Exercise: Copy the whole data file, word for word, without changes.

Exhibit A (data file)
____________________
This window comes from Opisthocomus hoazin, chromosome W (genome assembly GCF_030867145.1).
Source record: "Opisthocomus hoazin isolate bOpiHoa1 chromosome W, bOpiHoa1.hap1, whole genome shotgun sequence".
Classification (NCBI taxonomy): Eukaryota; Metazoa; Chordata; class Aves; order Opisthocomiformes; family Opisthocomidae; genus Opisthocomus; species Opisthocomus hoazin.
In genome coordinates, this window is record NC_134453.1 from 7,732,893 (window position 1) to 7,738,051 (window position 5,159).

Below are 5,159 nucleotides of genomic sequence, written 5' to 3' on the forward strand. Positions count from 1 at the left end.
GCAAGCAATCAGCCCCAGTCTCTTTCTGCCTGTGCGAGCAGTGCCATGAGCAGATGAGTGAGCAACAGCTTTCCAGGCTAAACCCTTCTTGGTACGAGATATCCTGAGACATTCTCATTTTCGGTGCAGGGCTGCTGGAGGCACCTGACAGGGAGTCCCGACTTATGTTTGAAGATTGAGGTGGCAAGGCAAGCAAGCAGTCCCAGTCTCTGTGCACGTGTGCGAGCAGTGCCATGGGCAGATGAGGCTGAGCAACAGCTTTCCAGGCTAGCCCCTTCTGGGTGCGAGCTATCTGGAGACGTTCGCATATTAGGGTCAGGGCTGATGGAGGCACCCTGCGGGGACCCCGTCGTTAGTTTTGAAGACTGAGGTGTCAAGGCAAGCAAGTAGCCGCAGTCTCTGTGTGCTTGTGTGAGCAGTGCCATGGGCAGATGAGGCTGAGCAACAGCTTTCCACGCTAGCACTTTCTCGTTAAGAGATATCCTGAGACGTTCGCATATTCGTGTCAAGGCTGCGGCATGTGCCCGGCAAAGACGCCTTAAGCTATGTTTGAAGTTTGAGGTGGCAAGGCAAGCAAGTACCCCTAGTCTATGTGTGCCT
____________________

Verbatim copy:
This window comes from Opisthocomus hoazin, chromosome W (genome assembly GCF_030867145.1).
Source record: "Opisthocomus hoazin isolate bOpiHoa1 chromosome W, bOpiHoa1.hap1, whole genome shotgun sequence".
Classification (NCBI taxonomy): Eukaryota; Metazoa; Chordata; class Aves; order Opisthocomiformes; family Opisthocomidae; genus Opisthocomus; species Opisthocomus hoazin.
In genome coordinates, this window is record NC_134453.1 from 7,732,893 (window position 1) to 7,738,051 (window position 5,159).

Below are 5,159 nucleotides of genomic sequence, written 5' to 3' on the forward strand. Positions count from 1 at the left end.
GCAAGCAATCAGCCCCAGTCTCTTTCTGCCTGTGCGAGCAGTGCCATGAGCAGATGAGTGAGCAACAGCTTTCCAGGCTAAACCCTTCTTGGTACGAGATATCCTGAGACATTCTCATTTTCGGTGCAGGGCTGCTGGAGGCACCTGACAGGGAGTCCCGACTTATGTTTGAAGATTGAGGTGGCAAGGCAAGCAAGCAGTCCCAGTCTCTGTGCACGTGTGCGAGCAGTGCCATGGGCAGATGAGGCTGAGCAACAGCTTTCCAGGCTAGCCCCTTCTGGGTGCGAGCTATCTGGAGACGTTCGCATATTAGGGTCAGGGCTGATGGAGGCACCCTGCGGGGACCCCGTCGTTAGTTTTGAAGACTGAGGTGTCAAGGCAAGCAAGTAGCCGCAGTCTCTGTGTGCTTGTGTGAGCAGTGCCATGGGCAGATGAGGCTGAGCAACAGCTTTCCACGCTAGCACTTTCTCGTTAAGAGATATCCTGAGACGTTCGCATATTCGTGTCAAGGCTGCGGCATGTGCCCGGCAAAGACGCCTTAAGCTATGTTTGAAGTTTGAGGTGGCAAGGCAAGCAAGTACCCCTAGTCTATGTGTGCCT